The American Institute of CPAs has sent a comment letter to the Internal Revenue Service and the Treasury Department recommending that S corporations be entitled to the same tax deductions as C corporations when it comes to worthless stocks.
In a letter last week, the AICPA asked the IRS to allow S corporations to take an ordinary loss deduction treatment for worthless stocks under Section 165(g)(3) of the Tax Code rather than a capital loss treatment under Section 165(g)(1). If adopted, the recommendation would equalize the worthless stock deductions treatment of S corporations with C corporations.
While Section 165(g)(3) does not define “worthless,” courts have used various standards to determine that a stock is worthless relating to the value of a company, the AICPA noted. However, the relevant authorities have not conclusively established whether an S corporation is entitled to ordinary loss treatment under Section 165(g)(3), so further guidance from the IRS and the Treasury is needed.
The AICPA explained that Section 165(a) provides that a deduction is allowed for any loss sustained during the taxable year and not compensated for by insurance or otherwise. Section 165(g)(1) provides that, if any security that is a capital asset becomes worthless during the taxable year, the loss from worthlessness is treated as a loss from the sale or exchange, on the last day of the taxable year, of a capital asset.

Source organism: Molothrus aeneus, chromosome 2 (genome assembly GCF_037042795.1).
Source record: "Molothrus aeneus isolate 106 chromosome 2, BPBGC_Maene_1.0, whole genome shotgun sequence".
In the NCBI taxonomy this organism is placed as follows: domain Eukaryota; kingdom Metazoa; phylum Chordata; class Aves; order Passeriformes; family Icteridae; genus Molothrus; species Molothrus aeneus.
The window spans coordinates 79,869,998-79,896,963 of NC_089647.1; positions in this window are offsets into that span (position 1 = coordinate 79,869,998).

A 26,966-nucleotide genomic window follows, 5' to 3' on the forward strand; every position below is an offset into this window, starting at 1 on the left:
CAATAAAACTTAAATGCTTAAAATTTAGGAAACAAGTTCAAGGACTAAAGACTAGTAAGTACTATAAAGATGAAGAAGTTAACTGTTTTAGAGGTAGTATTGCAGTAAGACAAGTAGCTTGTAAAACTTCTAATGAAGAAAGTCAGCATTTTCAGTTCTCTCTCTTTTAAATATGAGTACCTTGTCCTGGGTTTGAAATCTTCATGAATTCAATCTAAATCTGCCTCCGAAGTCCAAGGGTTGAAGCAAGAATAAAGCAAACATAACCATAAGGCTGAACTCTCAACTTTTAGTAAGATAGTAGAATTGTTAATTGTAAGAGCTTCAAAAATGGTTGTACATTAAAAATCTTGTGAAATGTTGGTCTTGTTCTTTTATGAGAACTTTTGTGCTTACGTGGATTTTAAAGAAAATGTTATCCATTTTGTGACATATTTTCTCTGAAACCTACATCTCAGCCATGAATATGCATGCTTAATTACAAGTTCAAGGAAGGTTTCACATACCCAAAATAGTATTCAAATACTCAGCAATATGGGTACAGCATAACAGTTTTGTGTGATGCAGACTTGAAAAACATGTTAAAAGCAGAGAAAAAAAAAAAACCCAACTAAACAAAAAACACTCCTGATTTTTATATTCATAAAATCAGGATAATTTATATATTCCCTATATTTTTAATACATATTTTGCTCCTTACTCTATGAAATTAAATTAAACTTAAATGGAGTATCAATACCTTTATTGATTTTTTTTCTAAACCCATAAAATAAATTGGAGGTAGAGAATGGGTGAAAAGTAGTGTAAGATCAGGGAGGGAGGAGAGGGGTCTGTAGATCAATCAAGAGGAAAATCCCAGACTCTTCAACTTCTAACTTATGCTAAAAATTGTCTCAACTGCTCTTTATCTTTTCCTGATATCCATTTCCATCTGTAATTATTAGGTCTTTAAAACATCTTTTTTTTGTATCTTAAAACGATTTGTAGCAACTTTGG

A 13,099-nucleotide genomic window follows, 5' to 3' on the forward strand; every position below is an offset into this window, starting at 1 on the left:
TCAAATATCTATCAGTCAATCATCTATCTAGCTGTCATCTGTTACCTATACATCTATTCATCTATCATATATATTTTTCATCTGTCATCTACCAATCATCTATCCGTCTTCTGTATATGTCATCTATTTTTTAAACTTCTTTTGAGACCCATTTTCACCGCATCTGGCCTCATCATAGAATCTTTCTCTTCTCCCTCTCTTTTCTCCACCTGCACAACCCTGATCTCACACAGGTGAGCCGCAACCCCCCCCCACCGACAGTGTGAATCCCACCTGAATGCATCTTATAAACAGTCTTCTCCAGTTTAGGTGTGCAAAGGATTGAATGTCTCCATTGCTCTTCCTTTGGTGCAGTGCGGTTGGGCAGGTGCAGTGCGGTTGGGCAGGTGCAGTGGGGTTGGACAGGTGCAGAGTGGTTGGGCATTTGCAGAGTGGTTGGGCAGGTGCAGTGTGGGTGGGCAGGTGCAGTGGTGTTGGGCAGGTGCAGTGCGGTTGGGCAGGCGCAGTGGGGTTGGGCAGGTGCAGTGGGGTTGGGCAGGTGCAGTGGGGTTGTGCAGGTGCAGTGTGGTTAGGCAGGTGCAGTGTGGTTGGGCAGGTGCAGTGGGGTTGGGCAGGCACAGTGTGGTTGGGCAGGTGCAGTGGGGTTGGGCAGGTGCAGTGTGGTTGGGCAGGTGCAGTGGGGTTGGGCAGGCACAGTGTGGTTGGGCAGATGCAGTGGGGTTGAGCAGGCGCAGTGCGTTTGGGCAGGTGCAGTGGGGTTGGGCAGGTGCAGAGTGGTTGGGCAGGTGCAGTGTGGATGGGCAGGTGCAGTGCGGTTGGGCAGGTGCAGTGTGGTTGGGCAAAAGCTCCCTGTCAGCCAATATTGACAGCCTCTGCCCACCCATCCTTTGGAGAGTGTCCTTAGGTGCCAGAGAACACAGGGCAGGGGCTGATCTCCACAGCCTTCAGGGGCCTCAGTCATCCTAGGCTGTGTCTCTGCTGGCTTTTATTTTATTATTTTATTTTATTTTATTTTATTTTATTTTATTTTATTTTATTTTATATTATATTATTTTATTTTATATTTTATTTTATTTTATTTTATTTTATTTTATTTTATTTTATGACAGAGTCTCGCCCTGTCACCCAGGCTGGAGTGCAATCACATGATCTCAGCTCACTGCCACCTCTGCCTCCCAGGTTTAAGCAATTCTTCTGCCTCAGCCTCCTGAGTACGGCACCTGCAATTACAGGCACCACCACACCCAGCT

In the letter, Troy K. Lewis, chair of the AICPA Tax Executive Committee, wrote, “We encourage the IRS and Treasury to provide guidance that an S corporation is entitled to the benefits of section 165(g)(3) to the same extent as a C corporation. We believe our proposed approach offers equity and fairness, which is a principle of good tax policy that advocates for similarly situated taxpayers to have similar taxation.”
The AICPA noted this specific item is listed in the Department of the Treasury 2015-2016 Priority Guidance Plan as the first priority in the S corporations category.
Register or login for access to this item and much more
All Accounting Today content is archived after seven days.
Community members receive:
- All recent and archived articles
- Conference offers and updates
- A full menu of enewsletter options
- Web seminars, white papers, ebooks
Already have an account? Log In
Don't have an account? Register for Free Unlimited Access